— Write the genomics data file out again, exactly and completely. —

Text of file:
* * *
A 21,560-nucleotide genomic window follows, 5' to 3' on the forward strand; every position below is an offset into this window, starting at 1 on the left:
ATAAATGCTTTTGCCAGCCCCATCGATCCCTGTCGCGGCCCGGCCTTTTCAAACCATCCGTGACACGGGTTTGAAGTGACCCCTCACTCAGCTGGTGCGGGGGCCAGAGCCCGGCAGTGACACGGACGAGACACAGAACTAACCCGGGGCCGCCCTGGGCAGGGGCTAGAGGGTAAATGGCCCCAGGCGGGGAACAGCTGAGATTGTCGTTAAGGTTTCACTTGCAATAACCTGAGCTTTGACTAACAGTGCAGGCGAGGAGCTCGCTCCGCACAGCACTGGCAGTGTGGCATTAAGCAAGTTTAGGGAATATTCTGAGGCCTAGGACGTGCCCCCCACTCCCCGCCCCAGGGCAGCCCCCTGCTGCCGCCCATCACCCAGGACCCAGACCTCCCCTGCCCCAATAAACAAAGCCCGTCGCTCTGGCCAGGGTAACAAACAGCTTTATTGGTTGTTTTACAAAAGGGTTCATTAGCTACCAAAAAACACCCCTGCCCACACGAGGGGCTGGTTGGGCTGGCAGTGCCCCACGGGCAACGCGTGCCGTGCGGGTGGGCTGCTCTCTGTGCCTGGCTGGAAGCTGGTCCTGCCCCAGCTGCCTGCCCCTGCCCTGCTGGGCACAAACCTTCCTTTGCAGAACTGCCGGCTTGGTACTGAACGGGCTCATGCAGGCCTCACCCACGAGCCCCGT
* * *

A 21,560-nucleotide genomic window follows, 5' to 3' on the forward strand; every position below is an offset into this window, starting at 1 on the left:
ATAAATGCTTTTGCCAGCCCCATCGATCCCTGTCGCGGCCCGGCCTTTTCAAACCATCCGTGACACGGGTTTGAAGTGACCCCTCACTCAGCTGGTGCGGGGGCCAGAGCCCGGCAGTGACACGGACGAGACACAGAACTAACCCGGGGCCGCCCTGGGCAGGGGCTAGAGGGTAAATGGCCCCAGGCGGGGAACAGCTGAGATTGTCGTTAAGGTTTCACTTGCAATAACCTGAGCTTTGACTAACAGTGCAGGCGAGGAGCTCGCTCCGCACAGCACTGGCAGTGTGGCATTAAGCAAGTTTAGGGAATATTCTGAGGCCTAGGACGTGCCCCCCACTCCCCGCCCCAGGGCAGCCCCCTGCTGCCGCCCATCACCCAGGACCCAGACCTCCCCTGCCCCAATAAACAAAGCCCGTCGCTCTGGCCAGGGTAACAAACAGCTTTATTGGTTGTTTTACAAAAGGGTTCATTAGCTACCAAAAAACACCCCTGCCCACACGAGGGGCTGGTTGGGCTGGCAGTGCCCCACGGGCAACGCGTGCCGTGCGGGTGGGCTGCTCTCTGTGCCTGGCTGGAAGCTGGTCCTGCCCCAGCTGCCTGCCCCTGCCCTGCTGGGCACAAACCTTCCTTTGCAGAACTGCCGGCTTGGTACTGAACGGGCTCATGCAGGCCTCACCCACGAGCCCCGT